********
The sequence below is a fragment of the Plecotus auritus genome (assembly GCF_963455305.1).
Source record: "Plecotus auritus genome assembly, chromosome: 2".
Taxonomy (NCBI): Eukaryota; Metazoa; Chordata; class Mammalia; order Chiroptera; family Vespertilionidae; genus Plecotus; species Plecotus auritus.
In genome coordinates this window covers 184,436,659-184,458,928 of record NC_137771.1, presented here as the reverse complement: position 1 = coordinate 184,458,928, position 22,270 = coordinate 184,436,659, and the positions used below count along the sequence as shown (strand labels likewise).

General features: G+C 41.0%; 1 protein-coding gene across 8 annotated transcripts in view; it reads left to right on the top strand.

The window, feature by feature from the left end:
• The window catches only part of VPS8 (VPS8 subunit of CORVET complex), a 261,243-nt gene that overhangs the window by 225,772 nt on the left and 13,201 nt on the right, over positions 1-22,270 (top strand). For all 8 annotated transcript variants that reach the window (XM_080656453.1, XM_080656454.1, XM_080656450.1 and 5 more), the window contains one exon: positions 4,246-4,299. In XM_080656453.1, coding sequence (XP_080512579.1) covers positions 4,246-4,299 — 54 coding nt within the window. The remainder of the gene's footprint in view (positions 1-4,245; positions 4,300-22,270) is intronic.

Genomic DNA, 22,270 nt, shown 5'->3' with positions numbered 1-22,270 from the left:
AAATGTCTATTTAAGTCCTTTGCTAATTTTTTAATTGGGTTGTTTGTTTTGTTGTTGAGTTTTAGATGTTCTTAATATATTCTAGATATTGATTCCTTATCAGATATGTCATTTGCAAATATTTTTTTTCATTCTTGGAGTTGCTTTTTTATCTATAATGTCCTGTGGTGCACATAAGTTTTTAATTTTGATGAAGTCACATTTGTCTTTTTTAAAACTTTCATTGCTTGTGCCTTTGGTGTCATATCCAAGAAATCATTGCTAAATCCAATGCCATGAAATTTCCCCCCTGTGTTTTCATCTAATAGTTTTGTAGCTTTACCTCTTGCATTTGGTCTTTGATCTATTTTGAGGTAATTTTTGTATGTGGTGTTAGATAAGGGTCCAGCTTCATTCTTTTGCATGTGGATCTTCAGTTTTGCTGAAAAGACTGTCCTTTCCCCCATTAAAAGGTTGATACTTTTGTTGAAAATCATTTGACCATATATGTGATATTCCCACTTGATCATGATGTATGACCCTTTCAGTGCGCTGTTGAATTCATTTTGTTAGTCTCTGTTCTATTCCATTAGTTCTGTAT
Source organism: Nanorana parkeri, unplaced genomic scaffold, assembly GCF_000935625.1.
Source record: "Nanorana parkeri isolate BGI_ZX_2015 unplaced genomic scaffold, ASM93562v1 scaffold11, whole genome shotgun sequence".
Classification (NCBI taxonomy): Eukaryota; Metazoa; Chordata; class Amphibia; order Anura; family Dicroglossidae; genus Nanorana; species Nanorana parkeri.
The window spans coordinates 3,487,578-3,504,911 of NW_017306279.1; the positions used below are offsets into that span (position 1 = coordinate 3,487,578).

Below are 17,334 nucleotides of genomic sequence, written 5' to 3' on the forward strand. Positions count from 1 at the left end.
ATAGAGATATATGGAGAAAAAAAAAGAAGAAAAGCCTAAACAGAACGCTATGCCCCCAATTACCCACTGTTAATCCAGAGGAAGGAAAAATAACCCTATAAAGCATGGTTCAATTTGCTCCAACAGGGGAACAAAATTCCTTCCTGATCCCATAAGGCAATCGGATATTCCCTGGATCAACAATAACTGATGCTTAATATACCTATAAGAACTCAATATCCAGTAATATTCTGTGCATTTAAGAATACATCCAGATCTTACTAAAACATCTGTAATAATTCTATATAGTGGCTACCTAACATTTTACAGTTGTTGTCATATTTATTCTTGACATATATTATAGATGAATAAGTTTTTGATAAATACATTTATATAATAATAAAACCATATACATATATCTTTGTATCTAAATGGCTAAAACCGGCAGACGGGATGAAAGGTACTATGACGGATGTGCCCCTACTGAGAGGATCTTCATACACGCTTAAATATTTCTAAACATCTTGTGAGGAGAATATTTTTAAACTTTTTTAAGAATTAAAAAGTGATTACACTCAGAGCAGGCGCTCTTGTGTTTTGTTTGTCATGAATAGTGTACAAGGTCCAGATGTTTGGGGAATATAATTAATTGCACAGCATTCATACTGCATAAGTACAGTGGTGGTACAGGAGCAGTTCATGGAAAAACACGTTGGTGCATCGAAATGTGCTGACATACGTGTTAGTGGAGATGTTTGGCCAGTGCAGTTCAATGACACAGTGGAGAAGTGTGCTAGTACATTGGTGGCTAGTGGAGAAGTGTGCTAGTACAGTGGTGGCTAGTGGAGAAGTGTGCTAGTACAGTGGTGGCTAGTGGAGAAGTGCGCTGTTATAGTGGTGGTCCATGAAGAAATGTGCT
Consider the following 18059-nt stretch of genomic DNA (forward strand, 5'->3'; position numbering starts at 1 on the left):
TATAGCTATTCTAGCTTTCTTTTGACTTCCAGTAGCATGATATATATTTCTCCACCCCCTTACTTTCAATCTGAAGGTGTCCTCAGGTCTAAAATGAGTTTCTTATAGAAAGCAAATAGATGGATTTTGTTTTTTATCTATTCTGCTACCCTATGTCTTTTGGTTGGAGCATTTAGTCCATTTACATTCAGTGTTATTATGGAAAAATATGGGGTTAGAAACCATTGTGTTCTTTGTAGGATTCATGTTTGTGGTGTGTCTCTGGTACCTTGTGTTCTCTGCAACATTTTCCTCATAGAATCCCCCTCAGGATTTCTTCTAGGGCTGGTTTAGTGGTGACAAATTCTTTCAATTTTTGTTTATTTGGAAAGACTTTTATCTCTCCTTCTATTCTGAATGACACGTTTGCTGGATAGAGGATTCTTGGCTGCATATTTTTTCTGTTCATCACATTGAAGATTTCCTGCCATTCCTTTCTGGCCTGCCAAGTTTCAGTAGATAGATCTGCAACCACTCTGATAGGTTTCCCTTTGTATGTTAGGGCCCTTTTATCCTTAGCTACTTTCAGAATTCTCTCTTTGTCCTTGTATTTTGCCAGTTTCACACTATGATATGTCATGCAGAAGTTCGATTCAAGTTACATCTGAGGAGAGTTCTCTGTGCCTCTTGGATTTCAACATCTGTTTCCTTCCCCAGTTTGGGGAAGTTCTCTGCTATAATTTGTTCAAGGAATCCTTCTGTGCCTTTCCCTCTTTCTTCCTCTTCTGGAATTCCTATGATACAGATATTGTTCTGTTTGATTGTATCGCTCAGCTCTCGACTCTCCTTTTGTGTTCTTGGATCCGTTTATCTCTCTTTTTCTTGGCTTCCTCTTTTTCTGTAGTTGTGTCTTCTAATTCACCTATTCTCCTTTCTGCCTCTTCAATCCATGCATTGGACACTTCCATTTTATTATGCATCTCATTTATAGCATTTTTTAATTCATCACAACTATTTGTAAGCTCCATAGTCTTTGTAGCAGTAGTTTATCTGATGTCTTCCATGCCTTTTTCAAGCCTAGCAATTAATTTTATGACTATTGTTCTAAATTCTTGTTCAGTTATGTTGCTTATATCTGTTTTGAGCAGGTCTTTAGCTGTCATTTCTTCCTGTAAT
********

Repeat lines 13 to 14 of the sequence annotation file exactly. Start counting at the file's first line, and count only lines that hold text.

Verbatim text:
The window spans coordinates 3,487,578-3,504,911 of NW_017306279.1; the positions used below are offsets into that span (position 1 = coordinate 3,487,578).

Below are 17,334 nucleotides of genomic sequence, written 5' to 3' on the forward strand. Positions count from 1 at the left end.